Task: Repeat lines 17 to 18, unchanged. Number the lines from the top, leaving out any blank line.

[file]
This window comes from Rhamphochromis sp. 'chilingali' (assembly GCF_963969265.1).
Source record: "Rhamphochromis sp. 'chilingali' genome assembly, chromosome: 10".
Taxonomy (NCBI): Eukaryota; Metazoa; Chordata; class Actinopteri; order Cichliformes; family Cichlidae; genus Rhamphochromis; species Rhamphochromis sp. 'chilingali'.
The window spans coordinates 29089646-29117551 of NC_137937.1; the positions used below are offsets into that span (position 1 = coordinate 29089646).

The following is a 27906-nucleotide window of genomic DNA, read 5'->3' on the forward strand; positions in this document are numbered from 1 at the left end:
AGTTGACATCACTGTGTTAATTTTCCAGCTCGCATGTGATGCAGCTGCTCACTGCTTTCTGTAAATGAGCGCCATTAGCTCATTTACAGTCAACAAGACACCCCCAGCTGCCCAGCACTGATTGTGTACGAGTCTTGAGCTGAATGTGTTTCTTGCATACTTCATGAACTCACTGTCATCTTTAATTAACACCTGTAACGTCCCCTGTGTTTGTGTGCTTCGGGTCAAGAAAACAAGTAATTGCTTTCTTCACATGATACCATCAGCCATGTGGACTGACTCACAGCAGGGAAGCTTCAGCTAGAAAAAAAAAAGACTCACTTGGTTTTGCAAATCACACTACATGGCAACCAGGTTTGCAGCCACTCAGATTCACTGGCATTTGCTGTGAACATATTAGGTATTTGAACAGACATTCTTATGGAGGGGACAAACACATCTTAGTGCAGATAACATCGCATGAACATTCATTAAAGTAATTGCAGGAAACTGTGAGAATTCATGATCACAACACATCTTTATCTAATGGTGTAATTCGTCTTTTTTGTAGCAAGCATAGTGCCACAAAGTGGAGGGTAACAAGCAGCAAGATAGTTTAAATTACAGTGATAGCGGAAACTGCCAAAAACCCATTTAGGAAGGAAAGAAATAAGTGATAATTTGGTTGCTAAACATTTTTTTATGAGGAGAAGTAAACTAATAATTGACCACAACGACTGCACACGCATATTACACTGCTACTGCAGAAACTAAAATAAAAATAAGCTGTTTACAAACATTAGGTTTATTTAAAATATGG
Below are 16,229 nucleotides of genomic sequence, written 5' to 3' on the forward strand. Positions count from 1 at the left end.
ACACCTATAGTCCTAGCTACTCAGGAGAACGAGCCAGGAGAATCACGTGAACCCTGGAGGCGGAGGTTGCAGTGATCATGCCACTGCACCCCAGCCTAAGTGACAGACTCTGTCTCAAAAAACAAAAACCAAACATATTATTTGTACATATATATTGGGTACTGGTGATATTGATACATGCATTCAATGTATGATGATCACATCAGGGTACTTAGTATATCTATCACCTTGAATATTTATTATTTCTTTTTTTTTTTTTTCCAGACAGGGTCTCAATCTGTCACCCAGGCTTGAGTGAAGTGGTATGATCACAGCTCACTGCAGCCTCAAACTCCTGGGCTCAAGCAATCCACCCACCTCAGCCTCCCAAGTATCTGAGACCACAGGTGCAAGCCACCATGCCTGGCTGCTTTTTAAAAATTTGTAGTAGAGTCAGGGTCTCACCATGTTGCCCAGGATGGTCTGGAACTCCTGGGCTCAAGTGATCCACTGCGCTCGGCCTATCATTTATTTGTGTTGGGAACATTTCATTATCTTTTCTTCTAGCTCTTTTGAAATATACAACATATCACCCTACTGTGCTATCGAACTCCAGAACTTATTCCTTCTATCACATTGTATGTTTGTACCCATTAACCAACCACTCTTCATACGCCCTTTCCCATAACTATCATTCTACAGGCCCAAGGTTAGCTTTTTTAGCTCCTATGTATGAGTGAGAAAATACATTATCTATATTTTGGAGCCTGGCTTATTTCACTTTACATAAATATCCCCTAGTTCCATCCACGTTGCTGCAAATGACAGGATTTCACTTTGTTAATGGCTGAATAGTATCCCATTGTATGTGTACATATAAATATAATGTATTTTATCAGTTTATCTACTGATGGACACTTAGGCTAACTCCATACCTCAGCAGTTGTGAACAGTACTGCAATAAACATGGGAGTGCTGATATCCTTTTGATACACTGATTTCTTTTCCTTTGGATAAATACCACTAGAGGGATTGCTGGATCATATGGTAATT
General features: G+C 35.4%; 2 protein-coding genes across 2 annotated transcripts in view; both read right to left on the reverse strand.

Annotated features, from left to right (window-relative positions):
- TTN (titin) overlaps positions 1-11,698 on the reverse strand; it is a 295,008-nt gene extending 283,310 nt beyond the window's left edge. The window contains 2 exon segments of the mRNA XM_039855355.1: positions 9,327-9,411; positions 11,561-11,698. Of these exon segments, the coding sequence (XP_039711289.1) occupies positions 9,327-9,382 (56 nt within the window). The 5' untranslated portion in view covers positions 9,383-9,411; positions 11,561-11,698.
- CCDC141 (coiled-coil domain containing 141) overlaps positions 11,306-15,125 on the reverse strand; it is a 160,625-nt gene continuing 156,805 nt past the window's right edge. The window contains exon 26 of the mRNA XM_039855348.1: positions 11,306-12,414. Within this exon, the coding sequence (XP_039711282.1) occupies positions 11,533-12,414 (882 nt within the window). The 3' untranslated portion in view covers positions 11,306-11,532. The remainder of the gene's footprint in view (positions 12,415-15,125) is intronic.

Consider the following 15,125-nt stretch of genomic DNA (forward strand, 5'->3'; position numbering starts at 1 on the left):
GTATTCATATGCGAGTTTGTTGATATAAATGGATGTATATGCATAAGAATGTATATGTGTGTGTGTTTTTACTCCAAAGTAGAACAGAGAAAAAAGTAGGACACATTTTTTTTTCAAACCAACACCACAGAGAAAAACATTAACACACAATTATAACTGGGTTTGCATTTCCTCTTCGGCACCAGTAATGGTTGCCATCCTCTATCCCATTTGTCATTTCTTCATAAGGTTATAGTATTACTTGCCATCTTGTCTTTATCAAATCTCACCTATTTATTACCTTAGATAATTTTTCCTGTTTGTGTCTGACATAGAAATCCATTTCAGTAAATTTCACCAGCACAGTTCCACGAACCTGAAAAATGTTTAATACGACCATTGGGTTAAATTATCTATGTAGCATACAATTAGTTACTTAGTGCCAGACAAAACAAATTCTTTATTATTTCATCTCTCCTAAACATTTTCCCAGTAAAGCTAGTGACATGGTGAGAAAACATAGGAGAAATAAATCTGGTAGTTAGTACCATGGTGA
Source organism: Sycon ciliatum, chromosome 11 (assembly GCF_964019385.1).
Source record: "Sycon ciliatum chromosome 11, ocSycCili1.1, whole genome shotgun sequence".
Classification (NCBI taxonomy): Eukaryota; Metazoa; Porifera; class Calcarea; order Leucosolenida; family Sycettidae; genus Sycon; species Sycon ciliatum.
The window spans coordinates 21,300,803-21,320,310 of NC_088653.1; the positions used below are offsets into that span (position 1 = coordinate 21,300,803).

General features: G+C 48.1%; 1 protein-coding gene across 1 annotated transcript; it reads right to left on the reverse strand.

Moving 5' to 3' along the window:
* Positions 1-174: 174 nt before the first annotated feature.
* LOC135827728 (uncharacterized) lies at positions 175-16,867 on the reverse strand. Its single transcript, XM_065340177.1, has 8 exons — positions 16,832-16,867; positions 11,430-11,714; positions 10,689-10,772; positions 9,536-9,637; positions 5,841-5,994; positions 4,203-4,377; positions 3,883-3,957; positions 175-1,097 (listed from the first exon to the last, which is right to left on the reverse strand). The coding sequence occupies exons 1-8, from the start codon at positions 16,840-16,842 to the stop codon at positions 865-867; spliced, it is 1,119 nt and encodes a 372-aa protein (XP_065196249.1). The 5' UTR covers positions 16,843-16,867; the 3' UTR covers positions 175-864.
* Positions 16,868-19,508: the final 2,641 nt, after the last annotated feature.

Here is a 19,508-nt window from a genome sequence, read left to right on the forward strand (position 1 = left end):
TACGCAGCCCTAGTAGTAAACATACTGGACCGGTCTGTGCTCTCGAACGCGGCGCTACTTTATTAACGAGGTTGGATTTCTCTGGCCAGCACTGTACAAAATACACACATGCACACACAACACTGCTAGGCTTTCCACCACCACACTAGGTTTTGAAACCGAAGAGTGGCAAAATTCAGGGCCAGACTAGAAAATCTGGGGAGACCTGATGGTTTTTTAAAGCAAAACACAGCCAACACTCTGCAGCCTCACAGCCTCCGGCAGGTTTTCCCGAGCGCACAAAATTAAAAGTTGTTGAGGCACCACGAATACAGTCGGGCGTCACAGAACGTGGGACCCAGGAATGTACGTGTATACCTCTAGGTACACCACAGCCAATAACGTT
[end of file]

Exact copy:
Classification (NCBI taxonomy): Eukaryota; Metazoa; Porifera; class Calcarea; order Leucosolenida; family Sycettidae; genus Sycon; species Sycon ciliatum.
The window spans coordinates 21,300,803-21,320,310 of NC_088653.1; the positions used below are offsets into that span (position 1 = coordinate 21,300,803).